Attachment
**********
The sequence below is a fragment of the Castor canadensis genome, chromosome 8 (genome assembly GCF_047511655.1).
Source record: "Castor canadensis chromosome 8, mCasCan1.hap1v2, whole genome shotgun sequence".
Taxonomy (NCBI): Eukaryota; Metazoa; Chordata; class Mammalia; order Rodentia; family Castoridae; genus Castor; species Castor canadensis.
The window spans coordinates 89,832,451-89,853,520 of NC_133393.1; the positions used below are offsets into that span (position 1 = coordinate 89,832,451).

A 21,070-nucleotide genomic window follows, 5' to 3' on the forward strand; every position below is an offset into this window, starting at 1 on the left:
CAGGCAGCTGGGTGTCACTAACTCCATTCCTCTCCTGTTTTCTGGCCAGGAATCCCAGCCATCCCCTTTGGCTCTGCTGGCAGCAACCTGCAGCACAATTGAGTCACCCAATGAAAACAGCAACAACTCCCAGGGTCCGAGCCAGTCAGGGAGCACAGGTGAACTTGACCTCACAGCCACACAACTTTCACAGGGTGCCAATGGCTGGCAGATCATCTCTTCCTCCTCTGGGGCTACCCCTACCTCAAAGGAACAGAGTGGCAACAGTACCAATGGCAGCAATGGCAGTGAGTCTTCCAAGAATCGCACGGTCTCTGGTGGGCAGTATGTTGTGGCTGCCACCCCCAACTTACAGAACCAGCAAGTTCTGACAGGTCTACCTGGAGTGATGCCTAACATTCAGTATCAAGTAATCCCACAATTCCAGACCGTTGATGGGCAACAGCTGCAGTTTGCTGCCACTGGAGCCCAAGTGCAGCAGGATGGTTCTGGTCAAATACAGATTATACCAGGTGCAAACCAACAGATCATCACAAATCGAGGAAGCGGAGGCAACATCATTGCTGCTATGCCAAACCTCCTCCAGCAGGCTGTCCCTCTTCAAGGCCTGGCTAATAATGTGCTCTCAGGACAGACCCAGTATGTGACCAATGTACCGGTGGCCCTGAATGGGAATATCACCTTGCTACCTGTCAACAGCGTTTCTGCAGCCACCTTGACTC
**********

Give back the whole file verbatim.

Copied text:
The sequence below is a fragment of the Castor canadensis genome, chromosome 8 (genome assembly GCF_047511655.1).
Source record: "Castor canadensis chromosome 8, mCasCan1.hap1v2, whole genome shotgun sequence".
Taxonomy (NCBI): Eukaryota; Metazoa; Chordata; class Mammalia; order Rodentia; family Castoridae; genus Castor; species Castor canadensis.
The window spans coordinates 89,832,451-89,853,520 of NC_133393.1; the positions used below are offsets into that span (position 1 = coordinate 89,832,451).

A 21,070-nucleotide genomic window follows, 5' to 3' on the forward strand; every position below is an offset into this window, starting at 1 on the left:
CAGGCAGCTGGGTGTCACTAACTCCATTCCTCTCCTGTTTTCTGGCCAGGAATCCCAGCCATCCCCTTTGGCTCTGCTGGCAGCAACCTGCAGCACAATTGAGTCACCCAATGAAAACAGCAACAACTCCCAGGGTCCGAGCCAGTCAGGGAGCACAGGTGAACTTGACCTCACAGCCACACAACTTTCACAGGGTGCCAATGGCTGGCAGATCATCTCTTCCTCCTCTGGGGCTACCCCTACCTCAAAGGAACAGAGTGGCAACAGTACCAATGGCAGCAATGGCAGTGAGTCTTCCAAGAATCGCACGGTCTCTGGTGGGCAGTATGTTGTGGCTGCCACCCCCAACTTACAGAACCAGCAAGTTCTGACAGGTCTACCTGGAGTGATGCCTAACATTCAGTATCAAGTAATCCCACAATTCCAGACCGTTGATGGGCAACAGCTGCAGTTTGCTGCCACTGGAGCCCAAGTGCAGCAGGATGGTTCTGGTCAAATACAGATTATACCAGGTGCAAACCAACAGATCATCACAAATCGAGGAAGCGGAGGCAACATCATTGCTGCTATGCCAAACCTCCTCCAGCAGGCTGTCCCTCTTCAAGGCCTGGCTAATAATGTGCTCTCAGGACAGACCCAGTATGTGACCAATGTACCGGTGGCCCTGAATGGGAATATCACCTTGCTACCTGTCAACAGCGTTTCTGCAGCCACCTTGACTC